Finance Minister P Chidambaram is likely to announce several tariff-related measures in the forthcoming Budget to address duty inversion problems in an effort to boost the domestic manufacturing sector as well as exports from the country.
Duty inversion basically means that raw materials and intermediates are taxed higher than the finished products and the Budget may tackle the issue by altering customs duty rates. “Several tariff measures will be taken in this year’s Budget which will promote domestic manufacturing. Various export promotion councils have brought to our notice that there are several duty inversions. So, the government intends to now set this thing right, especially for the chemicals and engineering sectors,” a senior commerce department official told Business Standard. The move, officials said, will promote domestic production and manufacturing, which will give a fillip to Indian exports as well.
This will also give an impetus to the National Manufacturing Policy (NMP), which has been unveiled more than a year back but has failed to take off due to absence of investors and despite tax concessions. Under NMP, the government has proposed to set up large National Investment and Manufacturing Zones (NIMZs) with an aim to increase the share of the sector to at least 25 per cent of GDP by 2020 from the present 16 per cen, and create 100 million jobs during this period.
Under the policy, the government has authorised the National Manufacturing Competitiveness Council (NMCC) to look into duty structures and their impact on domestic manufacturing.
The official added that these measures would also augur well from a revenue realisation point of view since the finished products would be taxed more than the intermediates that go into domestic value addition.
According to a recent study done by Ficci, imported raw material users in a range of manufacturing industry segments are in a spot due to inverted Customs duty structure that makes them incompetitive against cheaper finished product imports and discourages domestic value addition.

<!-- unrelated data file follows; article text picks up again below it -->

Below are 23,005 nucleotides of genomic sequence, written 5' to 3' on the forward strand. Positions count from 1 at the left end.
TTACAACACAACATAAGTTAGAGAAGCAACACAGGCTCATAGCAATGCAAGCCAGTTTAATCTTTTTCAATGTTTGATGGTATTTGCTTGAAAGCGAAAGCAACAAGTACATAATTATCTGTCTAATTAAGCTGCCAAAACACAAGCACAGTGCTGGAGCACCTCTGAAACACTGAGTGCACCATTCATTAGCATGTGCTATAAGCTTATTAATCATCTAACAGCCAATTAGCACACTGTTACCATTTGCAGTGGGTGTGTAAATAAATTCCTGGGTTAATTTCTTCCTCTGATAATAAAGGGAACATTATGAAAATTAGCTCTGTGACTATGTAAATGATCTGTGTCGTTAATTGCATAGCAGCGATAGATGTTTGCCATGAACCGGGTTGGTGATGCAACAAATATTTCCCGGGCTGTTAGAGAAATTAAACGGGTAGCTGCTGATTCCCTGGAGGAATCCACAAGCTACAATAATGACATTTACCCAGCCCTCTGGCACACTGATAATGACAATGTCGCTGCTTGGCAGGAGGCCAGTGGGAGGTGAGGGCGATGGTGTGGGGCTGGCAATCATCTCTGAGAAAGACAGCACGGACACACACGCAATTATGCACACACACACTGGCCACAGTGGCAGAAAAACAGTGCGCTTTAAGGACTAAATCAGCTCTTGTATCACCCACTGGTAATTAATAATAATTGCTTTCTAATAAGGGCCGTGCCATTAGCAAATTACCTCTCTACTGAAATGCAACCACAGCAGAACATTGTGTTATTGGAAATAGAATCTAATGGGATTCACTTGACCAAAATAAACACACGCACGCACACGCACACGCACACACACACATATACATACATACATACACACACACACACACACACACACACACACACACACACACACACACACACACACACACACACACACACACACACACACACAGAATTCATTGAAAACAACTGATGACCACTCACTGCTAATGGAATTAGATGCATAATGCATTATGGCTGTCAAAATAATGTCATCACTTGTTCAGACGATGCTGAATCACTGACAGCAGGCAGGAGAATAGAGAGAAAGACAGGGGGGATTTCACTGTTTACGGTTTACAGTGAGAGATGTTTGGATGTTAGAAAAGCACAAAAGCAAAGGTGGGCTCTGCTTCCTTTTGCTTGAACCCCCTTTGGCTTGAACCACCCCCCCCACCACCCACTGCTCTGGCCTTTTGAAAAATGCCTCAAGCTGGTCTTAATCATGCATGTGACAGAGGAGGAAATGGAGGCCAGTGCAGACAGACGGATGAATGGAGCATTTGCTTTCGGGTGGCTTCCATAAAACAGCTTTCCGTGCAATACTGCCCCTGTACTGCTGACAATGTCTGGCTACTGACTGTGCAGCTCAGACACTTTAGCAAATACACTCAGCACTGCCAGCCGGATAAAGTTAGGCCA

The study noted that sectors that are adversely affected due to inverted duty structure are tyres, electronic hardware, electrical equipment, medical instruments and technical textiles among others.
For example, inverted duty structure is there in tyres.
Basic customs duty on tyres is 10 per cent as compared with 20 per cent or Rs 20/kg (whichever is lower) on natural rubber, the study said. Tackling the issue of duty inversion also assumes importance in the backdrop of several bilateral trade agreements that India is now signing with its strategic partners such as Japan, Malaysia, South Korea and the Association of Southeast Asian Nations (Asean) in the form of free-trade agreements (FTA), the comprehensive economic partnership agreements (Cepa) and the comprehensive economic cooperation agreements (Ceca).
These trade agreements provide India greater market access to the partner countries. However, higher import duties on raw materials makes Indian finished goods costlier as well as uncompetitive in the international markets.
Last year, the steering committee on manufacturing for the 12th Five-Year Plan under the Planning Commission had also recommended that local manufacturers be given a level-playing field along with cheaper imports under the trade agreements and other duty concession schemes.